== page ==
Hours after CSE made the report public, the health minister told reporters, “CSE has sent a report in which they have said some things about bread. I have told my officials that this should be investigated quickly. FSSAI is looking into this matter. I would surely like to say that there is no need to panic. There is no need to worry. The government will very soon, after looking at its details, take all the necessary steps as per the requirement.”

The following day, May 24, share prices of Jubilant FoodWorks, which runs the Domino’s chain of restaurants in India, and Westlife Development, owner of the master franchise of McDonald’s restaurants in India, tanked more than 10 per cent. “FSSAI has been told to report as soon as possible. They should take this matter seriously. They are coming up with a report. The ministry will take appropriate action accordingly… The moment the (probe) report comes, we will take action,” the health minister said on May 24.

Potassium bromate and potassium iodate are added to bread products as food additives. The International Agency for Research on Cancer (IARC) classifies potassium bromate as a Category 2B carcinogen, meaning it can possibly cause cancer.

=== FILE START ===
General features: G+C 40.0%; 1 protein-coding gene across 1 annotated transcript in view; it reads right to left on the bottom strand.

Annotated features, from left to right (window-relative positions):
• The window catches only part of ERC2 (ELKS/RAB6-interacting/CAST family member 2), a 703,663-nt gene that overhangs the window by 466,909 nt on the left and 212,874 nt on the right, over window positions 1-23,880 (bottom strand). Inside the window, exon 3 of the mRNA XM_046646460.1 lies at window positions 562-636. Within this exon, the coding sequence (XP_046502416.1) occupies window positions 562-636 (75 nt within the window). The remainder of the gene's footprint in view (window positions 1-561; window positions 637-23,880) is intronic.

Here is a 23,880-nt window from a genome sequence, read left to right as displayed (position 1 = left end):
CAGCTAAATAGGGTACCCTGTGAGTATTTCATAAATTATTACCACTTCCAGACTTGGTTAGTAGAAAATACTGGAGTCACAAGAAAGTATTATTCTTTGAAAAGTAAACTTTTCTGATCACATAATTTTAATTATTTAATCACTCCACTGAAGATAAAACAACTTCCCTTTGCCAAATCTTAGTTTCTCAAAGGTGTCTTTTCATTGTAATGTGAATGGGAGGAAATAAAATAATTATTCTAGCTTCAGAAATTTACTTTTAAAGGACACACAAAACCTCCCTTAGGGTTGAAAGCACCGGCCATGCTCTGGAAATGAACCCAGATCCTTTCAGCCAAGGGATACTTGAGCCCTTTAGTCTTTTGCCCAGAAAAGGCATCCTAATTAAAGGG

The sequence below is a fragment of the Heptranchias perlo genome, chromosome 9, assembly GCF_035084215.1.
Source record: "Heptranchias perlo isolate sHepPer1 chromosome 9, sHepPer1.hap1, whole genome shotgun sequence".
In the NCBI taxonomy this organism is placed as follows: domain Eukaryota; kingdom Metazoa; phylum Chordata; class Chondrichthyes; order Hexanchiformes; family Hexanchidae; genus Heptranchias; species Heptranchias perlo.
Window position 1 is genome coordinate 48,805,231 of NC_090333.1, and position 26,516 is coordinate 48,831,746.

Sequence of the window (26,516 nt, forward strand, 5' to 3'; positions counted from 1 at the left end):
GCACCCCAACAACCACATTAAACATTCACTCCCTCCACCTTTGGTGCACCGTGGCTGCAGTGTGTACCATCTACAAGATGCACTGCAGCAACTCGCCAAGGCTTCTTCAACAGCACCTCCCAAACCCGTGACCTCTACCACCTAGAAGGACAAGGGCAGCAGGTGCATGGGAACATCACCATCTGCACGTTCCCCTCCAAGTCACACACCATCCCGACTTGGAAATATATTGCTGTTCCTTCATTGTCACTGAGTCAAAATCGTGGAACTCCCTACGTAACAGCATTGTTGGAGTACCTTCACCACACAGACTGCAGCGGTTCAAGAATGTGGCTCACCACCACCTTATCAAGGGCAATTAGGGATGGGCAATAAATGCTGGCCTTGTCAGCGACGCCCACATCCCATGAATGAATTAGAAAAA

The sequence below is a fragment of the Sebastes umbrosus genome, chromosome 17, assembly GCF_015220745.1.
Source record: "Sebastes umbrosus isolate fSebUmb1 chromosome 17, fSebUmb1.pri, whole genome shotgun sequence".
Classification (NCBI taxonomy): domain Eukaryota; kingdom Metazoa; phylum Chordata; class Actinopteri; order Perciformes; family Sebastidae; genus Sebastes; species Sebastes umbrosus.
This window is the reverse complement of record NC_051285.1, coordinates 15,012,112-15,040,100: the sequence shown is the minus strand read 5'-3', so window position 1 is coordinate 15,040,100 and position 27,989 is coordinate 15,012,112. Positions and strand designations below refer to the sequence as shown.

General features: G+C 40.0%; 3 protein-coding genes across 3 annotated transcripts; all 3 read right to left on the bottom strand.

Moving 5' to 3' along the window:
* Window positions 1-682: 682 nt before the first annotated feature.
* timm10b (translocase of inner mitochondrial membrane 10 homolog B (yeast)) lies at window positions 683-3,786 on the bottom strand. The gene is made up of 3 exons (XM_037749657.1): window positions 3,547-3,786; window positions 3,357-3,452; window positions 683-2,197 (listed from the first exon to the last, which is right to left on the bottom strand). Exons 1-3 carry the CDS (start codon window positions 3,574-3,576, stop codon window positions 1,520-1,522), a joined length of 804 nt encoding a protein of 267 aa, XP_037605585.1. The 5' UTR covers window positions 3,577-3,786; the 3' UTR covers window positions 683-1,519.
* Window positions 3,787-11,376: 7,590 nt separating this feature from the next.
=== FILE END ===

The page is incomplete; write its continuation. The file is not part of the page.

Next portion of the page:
As early as in 1966, the World Health Organisation (WHO) and Food and Agriculture Organisation had stated in a joint report that the use of potassium iodate in bread was “highly undesirable”, as it could lead to a very high intake of iodine, which could then possibly trigger thyroid disorders. “The (expert) committee, therefore, recommended that iodates should not be used for flour treatment,” the joint report said.

The CSE study tested bread products that were sold in the geographical region of Delhi only.

Health Minister Nadda did not reply to specific queries mailed to him by The Sunday Express. However, when his office was contacted repeatedly, Nadda’s official staff asked this newspaper to contact Aditya Trivedi, who they said was “handling media” for the health minister.

Trivedi told The Sunday Express: “That report has come. The report said that potassium bromate was present in the bread products within permissible levels.”

When told that FSSAI had, in its written reply to the RTI application, said it had no idea about any probe, Trivedi said, “It was not probe. We didn’t ask for probe. We were speaking about the report, not for the probe. These are two different things… You just ask Mr Pawan Kumar Agarwal (the CEO of the FSSAI) to show that report to you.”